The Town Council voted down the proposed Noise Ordinance with those opposed saying they thought the proposal was too complicated and difficult to enforce, but the issue will likely be taken up by the Council again.
The Council held a special meeting Tuesday night to discuss the proposal and to hear from residents.
Some residents gave examples of noises that they said impact their quality of life, including noise from amplified music at parks, loud activities at churches not having to do with religious services, and leaf blowers and other landscaping equipment. Others talked about activities on construction sites starting before 7 a.m. when it is allowed.
People who opposed the ordinance worried about their ability to do yard work if they cannot finish by 5 p.m., the end of the allowable period. Others said that requiring equipment to be under certain noise levels would be costly to landscaping companies, or even put them out of business. Some residents said they worried that items specified in the ordinance, such as air conditioning units and animals, would become illegal or lead to conflicts between neighbors.
The ordinance called for enforcement by a variety of departments and officials in Town: the Police, Fire Department, Health Department, the Building Inspector and Zoning Enforcement Officers. The proposal called for first giving a warning, and then having fines of $100 to $300 based on first, second and third offenses
Watertown Police Capt. Raymond DuPuis said the Police Department would enforce the ordinance if passed, but members of the WPD worry about the added workload that could come with enforcing the ordinance, and stated that “it is not going to be making us friends.”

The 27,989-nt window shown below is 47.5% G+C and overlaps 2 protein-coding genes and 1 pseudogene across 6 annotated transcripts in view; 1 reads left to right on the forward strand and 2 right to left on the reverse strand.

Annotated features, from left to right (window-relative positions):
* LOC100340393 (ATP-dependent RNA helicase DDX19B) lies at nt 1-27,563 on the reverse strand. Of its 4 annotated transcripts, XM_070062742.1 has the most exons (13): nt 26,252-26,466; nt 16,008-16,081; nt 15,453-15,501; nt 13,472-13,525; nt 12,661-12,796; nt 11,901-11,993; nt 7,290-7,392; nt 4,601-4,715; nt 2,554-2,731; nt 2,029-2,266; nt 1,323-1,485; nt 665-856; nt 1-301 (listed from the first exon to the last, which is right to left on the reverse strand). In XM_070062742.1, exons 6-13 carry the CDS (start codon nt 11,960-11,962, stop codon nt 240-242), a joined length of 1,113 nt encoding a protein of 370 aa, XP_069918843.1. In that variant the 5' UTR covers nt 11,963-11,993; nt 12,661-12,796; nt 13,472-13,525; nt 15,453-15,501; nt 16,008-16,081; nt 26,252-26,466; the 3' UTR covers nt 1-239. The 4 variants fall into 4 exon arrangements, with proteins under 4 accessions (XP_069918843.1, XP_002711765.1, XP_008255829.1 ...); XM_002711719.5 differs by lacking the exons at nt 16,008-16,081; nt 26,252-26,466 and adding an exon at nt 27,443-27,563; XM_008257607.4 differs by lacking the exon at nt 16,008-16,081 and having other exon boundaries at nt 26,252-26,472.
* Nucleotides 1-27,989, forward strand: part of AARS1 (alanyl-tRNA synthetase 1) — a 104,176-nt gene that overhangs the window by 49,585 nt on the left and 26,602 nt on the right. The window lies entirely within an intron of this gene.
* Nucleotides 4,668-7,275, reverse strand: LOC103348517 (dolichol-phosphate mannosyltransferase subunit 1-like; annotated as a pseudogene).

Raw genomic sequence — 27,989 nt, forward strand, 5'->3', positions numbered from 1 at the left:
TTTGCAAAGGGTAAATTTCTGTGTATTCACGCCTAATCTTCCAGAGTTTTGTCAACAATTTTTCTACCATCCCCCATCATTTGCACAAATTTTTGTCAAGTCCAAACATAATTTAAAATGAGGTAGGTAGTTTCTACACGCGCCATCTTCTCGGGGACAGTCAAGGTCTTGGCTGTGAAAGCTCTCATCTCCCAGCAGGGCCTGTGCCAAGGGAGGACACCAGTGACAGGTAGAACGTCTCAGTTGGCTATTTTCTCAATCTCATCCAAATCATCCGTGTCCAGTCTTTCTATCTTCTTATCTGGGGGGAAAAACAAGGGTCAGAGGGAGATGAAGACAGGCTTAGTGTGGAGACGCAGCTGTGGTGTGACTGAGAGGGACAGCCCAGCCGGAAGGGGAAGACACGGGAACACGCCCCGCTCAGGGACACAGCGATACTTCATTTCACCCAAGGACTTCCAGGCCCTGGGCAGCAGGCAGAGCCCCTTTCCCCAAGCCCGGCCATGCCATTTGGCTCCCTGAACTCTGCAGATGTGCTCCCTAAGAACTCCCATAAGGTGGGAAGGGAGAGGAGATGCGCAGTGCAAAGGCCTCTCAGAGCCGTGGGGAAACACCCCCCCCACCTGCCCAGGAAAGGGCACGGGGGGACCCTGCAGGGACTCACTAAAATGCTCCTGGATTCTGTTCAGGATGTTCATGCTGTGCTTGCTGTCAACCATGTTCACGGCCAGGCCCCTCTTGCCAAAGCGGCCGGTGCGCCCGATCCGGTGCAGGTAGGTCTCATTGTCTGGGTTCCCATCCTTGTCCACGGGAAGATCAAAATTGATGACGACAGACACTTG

Also, with many entities enforcing the ordinance, DuPuis said he worried about keeping track of what action had be taken previously with a resident or business.
Former Councilor Susan Falkoff, who worked on the ordinance when it was first taken up in 2017, said she had concerns about the proposal.
“I find the ordinance really difficult — it’s so complicated,” Falkoff said. “I like simple things, so I am not going to throw my wholehearted support or wholehearted opposition behind it.”
After public input, the Council weighed in on the proposal. Council Vice President Vincent Piccirilli had a number of concerns, including some conflicting language in the ordinance, as well as the ordinance being confusing. He also noted that, if approved, it would go into effect immediately and he preferred a transition time for residents and business to adjust.
“I cannot vote for new law that leaves contractors and homeowners uncertain if they are breaking the law and leaves residents uncertain whether people in the neighborhood are breaking the law,” Piccirilli said.
Councilor Tony Palomba said he has received some letters from people saying that the Council should be focusing on more serious issues. He said, however, that he has heard from other residents who are very concerned about noise and noise pollution.
“I have been approached by people who see excessive noise and noise pollution as a health problem and a quality of life problem, so we wrote that in the declaration of findings and policies in the ordinance itself,” Palomba said.